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MPEG/Audio Compression Tutorial Mike Blackstock CPSC 538a January 11, 2004.

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Presentation on theme: "MPEG/Audio Compression Tutorial Mike Blackstock CPSC 538a January 11, 2004."— Presentation transcript:

1 MPEG/Audio Compression Tutorial Mike Blackstock CPSC 538a January 11, 2004

2 CPSC 538a MPEG Audio Tutorial January 12, of 17 Overview Digital Sound Psychoacoustics Time to Frequency Domain Transformation MPEG/Audio Basic Algorithm Related Work Web references

3 CPSC 538a MPEG Audio Tutorial January 12, of 17 Digital Sound Basics Sound is a continuous wave through the air Made up of pressure differences, detected by measuring pressure levels at a location. Microphone changes analog sound pressure to analog voltage levels. To digitize sound, the signal must be sampled in time and encoded into numbers Quantization divides signal strength into levels, linearly or logarithmically. 8 bits –> 256 levels; 16 –> levels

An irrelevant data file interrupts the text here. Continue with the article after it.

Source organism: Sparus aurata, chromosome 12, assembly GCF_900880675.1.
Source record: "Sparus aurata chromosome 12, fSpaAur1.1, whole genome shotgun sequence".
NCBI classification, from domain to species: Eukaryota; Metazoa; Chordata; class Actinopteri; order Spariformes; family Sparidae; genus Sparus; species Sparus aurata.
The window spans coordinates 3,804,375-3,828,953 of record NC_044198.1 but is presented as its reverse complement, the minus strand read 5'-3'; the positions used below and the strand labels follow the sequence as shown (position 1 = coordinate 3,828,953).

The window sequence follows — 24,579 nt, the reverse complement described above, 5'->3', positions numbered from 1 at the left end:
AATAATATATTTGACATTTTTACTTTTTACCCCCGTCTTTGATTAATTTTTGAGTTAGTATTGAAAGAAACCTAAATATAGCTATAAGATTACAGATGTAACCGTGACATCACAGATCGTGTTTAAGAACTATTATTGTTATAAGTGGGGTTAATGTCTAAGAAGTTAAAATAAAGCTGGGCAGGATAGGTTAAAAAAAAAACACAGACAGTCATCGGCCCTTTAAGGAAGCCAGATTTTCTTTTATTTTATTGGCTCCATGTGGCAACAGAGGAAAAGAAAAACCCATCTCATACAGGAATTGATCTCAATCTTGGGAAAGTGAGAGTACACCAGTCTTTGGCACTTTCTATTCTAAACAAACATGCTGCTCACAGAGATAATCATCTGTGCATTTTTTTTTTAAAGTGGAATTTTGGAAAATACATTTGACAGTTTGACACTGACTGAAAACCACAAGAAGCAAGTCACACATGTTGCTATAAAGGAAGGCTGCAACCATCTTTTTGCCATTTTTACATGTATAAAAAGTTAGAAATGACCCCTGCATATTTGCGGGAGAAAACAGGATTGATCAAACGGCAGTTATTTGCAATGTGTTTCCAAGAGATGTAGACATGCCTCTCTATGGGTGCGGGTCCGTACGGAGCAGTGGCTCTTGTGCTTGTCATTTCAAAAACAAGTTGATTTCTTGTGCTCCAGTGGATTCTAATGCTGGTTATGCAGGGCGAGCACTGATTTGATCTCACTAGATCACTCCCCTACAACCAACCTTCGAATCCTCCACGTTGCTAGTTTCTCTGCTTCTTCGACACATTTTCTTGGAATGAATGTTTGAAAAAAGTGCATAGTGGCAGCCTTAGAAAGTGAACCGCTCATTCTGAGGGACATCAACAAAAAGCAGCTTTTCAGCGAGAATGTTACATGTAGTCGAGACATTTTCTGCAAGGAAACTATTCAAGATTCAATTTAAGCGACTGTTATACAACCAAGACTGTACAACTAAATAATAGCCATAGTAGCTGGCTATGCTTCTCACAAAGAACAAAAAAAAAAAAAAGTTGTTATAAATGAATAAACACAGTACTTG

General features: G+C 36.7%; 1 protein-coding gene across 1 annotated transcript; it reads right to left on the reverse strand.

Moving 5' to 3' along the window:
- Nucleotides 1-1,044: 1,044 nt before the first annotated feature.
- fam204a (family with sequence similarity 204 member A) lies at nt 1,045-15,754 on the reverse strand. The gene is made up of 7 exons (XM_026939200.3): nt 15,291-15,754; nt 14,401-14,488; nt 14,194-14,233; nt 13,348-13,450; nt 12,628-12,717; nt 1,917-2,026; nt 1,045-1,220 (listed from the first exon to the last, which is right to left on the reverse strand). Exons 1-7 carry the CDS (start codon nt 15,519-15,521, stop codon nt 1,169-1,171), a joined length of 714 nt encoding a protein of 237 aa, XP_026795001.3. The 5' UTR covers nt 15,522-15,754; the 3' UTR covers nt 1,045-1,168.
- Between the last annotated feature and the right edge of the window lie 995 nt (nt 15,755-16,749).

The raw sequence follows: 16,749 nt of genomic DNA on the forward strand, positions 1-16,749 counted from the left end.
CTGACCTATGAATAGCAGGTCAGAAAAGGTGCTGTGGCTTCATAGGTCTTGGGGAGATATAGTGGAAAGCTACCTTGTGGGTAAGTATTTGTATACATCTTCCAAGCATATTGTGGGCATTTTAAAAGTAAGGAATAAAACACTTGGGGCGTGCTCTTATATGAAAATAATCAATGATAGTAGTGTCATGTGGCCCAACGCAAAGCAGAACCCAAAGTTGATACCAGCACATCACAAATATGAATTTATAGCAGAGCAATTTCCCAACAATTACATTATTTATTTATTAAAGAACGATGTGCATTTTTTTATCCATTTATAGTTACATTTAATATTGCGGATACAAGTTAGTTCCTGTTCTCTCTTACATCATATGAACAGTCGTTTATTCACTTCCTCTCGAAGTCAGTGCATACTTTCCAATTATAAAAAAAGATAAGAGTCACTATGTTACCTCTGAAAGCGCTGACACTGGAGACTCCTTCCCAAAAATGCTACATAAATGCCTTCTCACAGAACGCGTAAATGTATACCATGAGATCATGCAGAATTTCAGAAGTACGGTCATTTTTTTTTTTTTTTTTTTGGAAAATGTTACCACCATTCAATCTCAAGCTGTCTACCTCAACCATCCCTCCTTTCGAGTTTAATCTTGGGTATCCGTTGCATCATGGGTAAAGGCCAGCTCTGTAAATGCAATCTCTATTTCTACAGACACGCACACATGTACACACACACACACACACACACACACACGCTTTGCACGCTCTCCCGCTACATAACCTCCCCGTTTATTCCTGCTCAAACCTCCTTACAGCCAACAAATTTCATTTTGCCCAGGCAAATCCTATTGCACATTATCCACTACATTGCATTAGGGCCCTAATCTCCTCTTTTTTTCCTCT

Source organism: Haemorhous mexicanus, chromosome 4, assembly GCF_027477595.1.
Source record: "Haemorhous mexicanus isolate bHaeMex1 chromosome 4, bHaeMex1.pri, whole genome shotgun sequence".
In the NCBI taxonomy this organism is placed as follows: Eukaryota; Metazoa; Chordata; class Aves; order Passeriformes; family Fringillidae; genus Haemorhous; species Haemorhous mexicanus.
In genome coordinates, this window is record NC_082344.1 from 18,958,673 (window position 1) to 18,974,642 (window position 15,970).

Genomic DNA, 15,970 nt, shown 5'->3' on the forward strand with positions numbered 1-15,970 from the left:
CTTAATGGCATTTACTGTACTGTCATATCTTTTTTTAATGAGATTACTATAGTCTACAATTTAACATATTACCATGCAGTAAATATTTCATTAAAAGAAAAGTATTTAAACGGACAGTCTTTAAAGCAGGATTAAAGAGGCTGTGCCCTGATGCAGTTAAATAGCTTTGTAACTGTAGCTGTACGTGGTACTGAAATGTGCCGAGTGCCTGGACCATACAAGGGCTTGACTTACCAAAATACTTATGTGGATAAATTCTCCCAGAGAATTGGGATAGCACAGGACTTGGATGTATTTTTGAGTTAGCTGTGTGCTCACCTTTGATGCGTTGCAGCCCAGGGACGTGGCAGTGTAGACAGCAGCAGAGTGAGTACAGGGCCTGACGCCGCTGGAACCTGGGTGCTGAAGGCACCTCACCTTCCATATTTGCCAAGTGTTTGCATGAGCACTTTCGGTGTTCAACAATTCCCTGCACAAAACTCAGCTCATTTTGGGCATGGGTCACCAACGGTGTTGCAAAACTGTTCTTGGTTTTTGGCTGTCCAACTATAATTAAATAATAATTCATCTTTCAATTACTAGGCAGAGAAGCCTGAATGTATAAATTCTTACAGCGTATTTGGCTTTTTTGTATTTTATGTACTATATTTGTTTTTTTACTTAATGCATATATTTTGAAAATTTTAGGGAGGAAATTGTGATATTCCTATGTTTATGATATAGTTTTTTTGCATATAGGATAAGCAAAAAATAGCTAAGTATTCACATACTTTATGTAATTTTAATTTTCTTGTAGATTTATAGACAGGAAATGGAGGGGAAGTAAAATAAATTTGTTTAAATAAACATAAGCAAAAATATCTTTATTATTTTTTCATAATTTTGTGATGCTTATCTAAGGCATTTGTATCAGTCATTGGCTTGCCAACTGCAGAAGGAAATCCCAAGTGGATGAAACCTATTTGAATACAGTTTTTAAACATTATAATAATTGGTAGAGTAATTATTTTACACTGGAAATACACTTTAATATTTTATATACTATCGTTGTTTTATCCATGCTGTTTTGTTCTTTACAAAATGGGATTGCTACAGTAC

4 CPSC 538a MPEG Audio Tutorial January 12, of 17 Digital Audio Questions How often should sound be sampled? –Need to sample at a rate at least twice as high as highest frequency, otherwise frequency is lost. Nyquist Theorum What quality is required? –Telephone, radio, CD, different quality requirements. –Signal to Noise Ratio (SNR) is a measure of the quality of a signal –noise may be introduced during conversion from sound to voltage and due to sampling/quantization. Format to use? –.au, aiff,.wav, and of course.mp3

5 CPSC 538a MPEG Audio Tutorial January 12, of 17 Psychoacoustics Principles of the human perception of sound MPEG compression algorithm uses model of human hearing to remove data (perceptual coding algorithm) Frequency range is about 20 Hz to 20 kHz, most sensitive at 2 to 4 KHz. Dynamic range (quietest to loudest) is about 96 dB Normal voice range is about 500 Hz to 2 kHz Low frequencies -> vowels, bass; High -> consonants

6 CPSC 538a MPEG Audio Tutorial January 12, of 17 Human Hearing Sensitivity Experiment: Put a person in a quiet room. Raise level of 1 kHz tone until just barely audible. Vary the frequency, plot: